An Examination of the Evolution of the
WomenÆs National Basketball Association
On April 24, 1996, the National Basketball Association (NBA) approved the concept and formation of the WomenÆs National Basketball Association (WNBA), with play to begin in June of 1997. With only 15 months from the announcement of the leagueÆs formation to its first tip-off, the officials who were to manage the new league had much to do: they needed to recruit and hire players, establish franchises in key markets, acquire broadcast partners and sponsors, and create a viable seasonal game schedule (WNBA, 2000). More significantly, perhaps, the founders of the league and its supporters (as well as its players) had to convince the American public that womenÆs basketball was going to be as exciting, as challenging, and as appealing as the long-established NBA.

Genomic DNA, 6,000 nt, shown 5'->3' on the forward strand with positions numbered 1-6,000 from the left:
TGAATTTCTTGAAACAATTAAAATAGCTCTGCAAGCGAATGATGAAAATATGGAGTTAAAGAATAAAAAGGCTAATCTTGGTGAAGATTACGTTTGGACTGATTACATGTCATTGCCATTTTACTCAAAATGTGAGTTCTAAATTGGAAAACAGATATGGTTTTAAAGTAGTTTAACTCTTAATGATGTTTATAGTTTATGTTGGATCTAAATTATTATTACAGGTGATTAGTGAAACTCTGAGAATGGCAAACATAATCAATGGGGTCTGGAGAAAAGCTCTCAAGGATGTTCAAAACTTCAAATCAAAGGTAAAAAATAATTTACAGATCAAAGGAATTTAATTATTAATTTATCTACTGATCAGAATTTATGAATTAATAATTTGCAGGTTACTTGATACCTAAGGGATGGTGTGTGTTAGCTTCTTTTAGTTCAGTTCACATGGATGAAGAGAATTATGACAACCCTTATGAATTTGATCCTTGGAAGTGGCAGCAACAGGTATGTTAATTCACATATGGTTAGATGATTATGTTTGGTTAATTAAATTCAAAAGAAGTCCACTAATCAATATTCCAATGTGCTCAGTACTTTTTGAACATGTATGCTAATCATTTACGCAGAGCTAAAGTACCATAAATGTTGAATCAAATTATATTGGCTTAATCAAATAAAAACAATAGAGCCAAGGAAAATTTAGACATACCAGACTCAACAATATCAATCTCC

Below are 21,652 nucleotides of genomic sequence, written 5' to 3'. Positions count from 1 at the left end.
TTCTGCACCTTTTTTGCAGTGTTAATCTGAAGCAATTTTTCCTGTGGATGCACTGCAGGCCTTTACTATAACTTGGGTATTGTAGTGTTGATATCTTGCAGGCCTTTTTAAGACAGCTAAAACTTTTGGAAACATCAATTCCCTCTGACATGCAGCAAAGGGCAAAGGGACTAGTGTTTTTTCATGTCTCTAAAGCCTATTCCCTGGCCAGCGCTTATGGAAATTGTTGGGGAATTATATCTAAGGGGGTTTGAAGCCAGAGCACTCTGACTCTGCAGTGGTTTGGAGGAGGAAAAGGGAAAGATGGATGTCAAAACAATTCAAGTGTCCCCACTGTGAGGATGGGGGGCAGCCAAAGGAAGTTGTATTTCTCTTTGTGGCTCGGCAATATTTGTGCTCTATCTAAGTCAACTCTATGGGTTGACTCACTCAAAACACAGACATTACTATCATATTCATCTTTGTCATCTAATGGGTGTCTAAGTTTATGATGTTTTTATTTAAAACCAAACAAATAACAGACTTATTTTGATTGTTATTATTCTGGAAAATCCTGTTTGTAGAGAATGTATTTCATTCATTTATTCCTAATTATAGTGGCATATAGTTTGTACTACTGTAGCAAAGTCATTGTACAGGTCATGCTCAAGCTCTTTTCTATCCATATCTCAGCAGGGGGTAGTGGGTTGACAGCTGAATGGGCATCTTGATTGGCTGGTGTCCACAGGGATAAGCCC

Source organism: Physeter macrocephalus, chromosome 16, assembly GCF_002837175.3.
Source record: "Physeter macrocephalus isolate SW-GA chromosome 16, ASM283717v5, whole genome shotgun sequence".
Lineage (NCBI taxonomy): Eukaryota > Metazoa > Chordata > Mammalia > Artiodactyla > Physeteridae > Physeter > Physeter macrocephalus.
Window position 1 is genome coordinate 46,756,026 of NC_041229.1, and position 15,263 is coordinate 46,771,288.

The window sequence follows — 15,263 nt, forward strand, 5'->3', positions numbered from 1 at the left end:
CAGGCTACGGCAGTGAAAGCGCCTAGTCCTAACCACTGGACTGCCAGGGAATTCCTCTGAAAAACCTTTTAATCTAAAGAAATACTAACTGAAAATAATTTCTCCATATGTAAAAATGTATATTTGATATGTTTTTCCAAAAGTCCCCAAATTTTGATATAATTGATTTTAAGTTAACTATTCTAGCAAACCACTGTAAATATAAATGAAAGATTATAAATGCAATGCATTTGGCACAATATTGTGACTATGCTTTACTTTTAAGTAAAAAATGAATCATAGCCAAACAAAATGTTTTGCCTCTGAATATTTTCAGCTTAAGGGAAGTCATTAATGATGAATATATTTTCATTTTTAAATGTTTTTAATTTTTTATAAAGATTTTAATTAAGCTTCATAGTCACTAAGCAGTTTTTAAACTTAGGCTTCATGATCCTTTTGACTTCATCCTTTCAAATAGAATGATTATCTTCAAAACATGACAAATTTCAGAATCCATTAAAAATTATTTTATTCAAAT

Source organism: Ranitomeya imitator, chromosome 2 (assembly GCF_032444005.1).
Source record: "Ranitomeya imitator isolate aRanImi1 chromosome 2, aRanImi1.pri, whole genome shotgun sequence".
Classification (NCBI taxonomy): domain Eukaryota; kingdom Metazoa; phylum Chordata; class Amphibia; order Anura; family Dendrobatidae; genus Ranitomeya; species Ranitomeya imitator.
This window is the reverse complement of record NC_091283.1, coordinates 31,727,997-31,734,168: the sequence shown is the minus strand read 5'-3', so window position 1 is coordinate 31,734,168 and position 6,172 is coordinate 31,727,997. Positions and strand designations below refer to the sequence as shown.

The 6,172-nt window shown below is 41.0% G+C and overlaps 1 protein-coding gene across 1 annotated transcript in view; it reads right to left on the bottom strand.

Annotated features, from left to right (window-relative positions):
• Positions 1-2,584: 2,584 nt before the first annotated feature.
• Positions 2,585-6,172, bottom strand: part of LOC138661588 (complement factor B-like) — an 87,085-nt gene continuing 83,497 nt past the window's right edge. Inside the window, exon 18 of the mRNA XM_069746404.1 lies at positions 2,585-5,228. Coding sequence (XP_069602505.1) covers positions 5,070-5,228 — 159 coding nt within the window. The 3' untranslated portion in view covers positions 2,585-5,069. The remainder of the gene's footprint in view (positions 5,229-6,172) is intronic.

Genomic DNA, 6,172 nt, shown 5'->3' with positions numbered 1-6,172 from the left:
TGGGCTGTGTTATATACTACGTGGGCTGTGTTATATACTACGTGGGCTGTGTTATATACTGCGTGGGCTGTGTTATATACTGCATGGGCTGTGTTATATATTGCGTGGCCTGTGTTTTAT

Before a single player was signed, or a staff member in place, the WNBA attended to the business of acquiring and then announcing its broadcast partners - NBC, ESPN, and Lifetime. Without broadcast partners, it was recognized that the league had little chance of success. Other, earlier efforts to establish a strong presence (and audience) for womenÆs professional sports had made it abundantly clear that exposure was a primary concern if millions of potential fans were to be convinced that womenÆs sports were as ôworthwhileö as those played by males (McConville, 1996). This was then, and may well still be, the most difficult challenge faced by the WNBA.
It is the purpose of this report to examine the evolution of the WNBA over its relatively short lifetime - a lifetime that began in the leagueÆs first season in 1997 and is, as of this writing, only 4 years old. Using a review of literature and a set of three interviews conducted with a WNBA team member, a league executive, and a sportswriter for a major American daily newspaper, the report will explore the successes and fail...